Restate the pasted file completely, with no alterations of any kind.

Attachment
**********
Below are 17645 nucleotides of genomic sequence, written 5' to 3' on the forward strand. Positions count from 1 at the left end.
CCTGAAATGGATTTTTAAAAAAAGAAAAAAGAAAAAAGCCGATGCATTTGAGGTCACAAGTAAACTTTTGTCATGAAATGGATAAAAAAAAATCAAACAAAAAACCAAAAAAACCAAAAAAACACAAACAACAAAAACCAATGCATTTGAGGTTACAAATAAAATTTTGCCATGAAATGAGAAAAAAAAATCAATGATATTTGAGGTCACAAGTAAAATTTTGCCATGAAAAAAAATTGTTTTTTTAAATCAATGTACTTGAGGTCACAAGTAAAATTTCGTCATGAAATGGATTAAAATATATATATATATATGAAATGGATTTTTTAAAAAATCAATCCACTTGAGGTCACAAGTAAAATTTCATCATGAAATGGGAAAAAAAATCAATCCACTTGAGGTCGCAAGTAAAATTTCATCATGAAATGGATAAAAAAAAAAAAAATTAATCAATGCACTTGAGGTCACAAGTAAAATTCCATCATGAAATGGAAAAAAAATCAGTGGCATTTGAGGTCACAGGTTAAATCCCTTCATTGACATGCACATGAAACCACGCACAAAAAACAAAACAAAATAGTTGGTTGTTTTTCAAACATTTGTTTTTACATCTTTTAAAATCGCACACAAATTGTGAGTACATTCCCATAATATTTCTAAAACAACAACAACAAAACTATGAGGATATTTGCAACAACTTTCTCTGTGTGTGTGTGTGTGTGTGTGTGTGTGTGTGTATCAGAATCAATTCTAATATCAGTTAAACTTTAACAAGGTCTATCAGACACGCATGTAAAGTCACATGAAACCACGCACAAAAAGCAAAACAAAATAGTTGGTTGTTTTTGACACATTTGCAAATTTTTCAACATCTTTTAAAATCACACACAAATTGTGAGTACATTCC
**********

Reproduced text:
Below are 17645 nucleotides of genomic sequence, written 5' to 3' on the forward strand. Positions count from 1 at the left end.
CCTGAAATGGATTTTTAAAAAAAGAAAAAAGAAAAAAGCCGATGCATTTGAGGTCACAAGTAAACTTTTGTCATGAAATGGATAAAAAAAAATCAAACAAAAAACCAAAAAAACCAAAAAAACACAAACAACAAAAACCAATGCATTTGAGGTTACAAATAAAATTTTGCCATGAAATGAGAAAAAAAAATCAATGATATTTGAGGTCACAAGTAAAATTTTGCCATGAAAAAAAATTGTTTTTTTAAATCAATGTACTTGAGGTCACAAGTAAAATTTCGTCATGAAATGGATTAAAATATATATATATATATGAAATGGATTTTTTAAAAAATCAATCCACTTGAGGTCACAAGTAAAATTTCATCATGAAATGGGAAAAAAAATCAATCCACTTGAGGTCGCAAGTAAAATTTCATCATGAAATGGATAAAAAAAAAAAAAATTAATCAATGCACTTGAGGTCACAAGTAAAATTCCATCATGAAATGGAAAAAAAATCAGTGGCATTTGAGGTCACAGGTTAAATCCCTTCATTGACATGCACATGAAACCACGCACAAAAAACAAAACAAAATAGTTGGTTGTTTTTCAAACATTTGTTTTTACATCTTTTAAAATCGCACACAAATTGTGAGTACATTCCCATAATATTTCTAAAACAACAACAACAAAACTATGAGGATATTTGCAACAACTTTCTCTGTGTGTGTGTGTGTGTGTGTGTGTGTGTGTGTATCAGAATCAATTCTAATATCAGTTAAACTTTAACAAGGTCTATCAGACACGCATGTAAAGTCACATGAAACCACGCACAAAAAGCAAAACAAAATAGTTGGTTGTTTTTGACACATTTGCAAATTTTTCAACATCTTTTAAAATCACACACAAATTGTGAGTACATTCC